Short- and long-term cold storage of jack pine bolts is associated with higher concentrations of monoterpenes and nutrients

Sydne Guevara-Rozo, Gail Classens, Altaf Hussain, Nadir Erbilgin
Studies with conifer-infesting bark beetles commonly use bolts cut from trees to evaluate the effects of host tree quality on various aspects of insect biology. Yet, whether host quality changes between live trees and bolts cut from these trees has not been assessed. Particularly, changes in concentrations of defense chemicals (such as monoterpenes) and nutrients (such as nitrogen and carbon) have not been compared between live trees and their cut bolts. To determine whether monoterpene and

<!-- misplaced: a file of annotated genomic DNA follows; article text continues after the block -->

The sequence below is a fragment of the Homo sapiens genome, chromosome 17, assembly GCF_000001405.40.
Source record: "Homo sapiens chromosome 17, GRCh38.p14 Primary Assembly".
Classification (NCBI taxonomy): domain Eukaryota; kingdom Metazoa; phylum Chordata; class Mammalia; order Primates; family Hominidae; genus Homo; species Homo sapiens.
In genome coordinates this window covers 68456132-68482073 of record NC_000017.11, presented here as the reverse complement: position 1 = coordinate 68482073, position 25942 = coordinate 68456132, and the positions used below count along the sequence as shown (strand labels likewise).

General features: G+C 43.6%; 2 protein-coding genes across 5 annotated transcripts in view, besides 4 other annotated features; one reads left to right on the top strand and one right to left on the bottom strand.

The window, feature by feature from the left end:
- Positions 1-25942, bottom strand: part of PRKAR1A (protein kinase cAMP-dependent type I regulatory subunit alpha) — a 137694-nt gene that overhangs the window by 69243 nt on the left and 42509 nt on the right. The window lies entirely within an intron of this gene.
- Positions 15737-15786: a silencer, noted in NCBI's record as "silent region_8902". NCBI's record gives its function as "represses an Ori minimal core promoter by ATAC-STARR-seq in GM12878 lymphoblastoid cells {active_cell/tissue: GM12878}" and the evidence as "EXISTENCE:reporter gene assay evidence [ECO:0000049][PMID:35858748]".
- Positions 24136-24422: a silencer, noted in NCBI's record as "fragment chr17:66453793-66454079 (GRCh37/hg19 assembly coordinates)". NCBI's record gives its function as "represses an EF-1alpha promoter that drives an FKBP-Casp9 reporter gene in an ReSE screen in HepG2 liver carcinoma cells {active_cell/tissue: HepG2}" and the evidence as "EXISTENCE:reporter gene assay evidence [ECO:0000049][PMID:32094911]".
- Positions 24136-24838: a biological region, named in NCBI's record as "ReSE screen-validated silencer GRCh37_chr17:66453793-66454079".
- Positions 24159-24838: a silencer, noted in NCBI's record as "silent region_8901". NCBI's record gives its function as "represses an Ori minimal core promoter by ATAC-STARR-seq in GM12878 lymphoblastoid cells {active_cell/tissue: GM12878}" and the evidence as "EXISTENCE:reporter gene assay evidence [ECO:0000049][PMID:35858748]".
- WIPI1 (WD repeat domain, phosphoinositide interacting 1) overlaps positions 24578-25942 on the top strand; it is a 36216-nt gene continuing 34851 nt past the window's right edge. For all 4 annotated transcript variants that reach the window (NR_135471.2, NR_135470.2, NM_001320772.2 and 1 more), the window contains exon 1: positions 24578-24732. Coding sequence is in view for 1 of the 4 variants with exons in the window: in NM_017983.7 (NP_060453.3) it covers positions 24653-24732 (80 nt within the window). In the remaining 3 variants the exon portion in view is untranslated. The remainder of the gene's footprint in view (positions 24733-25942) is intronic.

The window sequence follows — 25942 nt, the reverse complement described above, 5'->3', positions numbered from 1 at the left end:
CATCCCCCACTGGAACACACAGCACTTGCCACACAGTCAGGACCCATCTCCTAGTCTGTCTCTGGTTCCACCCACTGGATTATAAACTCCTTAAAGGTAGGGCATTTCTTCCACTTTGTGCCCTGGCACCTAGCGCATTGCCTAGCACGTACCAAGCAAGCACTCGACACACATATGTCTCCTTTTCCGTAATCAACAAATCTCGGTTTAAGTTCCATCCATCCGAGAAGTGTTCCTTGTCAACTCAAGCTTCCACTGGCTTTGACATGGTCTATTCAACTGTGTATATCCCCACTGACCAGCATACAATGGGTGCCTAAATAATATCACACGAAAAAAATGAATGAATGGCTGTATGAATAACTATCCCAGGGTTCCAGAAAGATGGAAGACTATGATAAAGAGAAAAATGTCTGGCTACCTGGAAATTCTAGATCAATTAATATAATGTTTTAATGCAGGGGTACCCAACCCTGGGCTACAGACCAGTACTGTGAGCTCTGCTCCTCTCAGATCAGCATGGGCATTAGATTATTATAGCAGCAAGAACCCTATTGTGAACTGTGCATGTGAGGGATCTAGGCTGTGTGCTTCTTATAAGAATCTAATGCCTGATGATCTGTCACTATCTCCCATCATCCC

more » ... ient concentrations differ after cutting, jack pine (Pinus banksiana Lamb.) trees in Lac La Biche (Alberta) were selected and sampled for phloem tissue. Then, these trees were harvested into two bolts per tree and stored at 4 °C for 3 and 6 months. Phloem was sampled from both live trees and bolts 3 and 6 months after storage. We found that major monoterpenes of jack pine were higher in phloem from bolts than from live trees. Storage time did not affect the results. Furthermore, some nutrients including nitrogen were also higher in bolts and varied between storage times. We conclude that researchers should be aware of the observed changes in the host quality that may have positive or negative effects on the development and behavior of bark beetles under observation.
doi:10.7939/r3-k9v1-5n27 fatcat:tcahtghmlzh4jbkwkmmsfynodm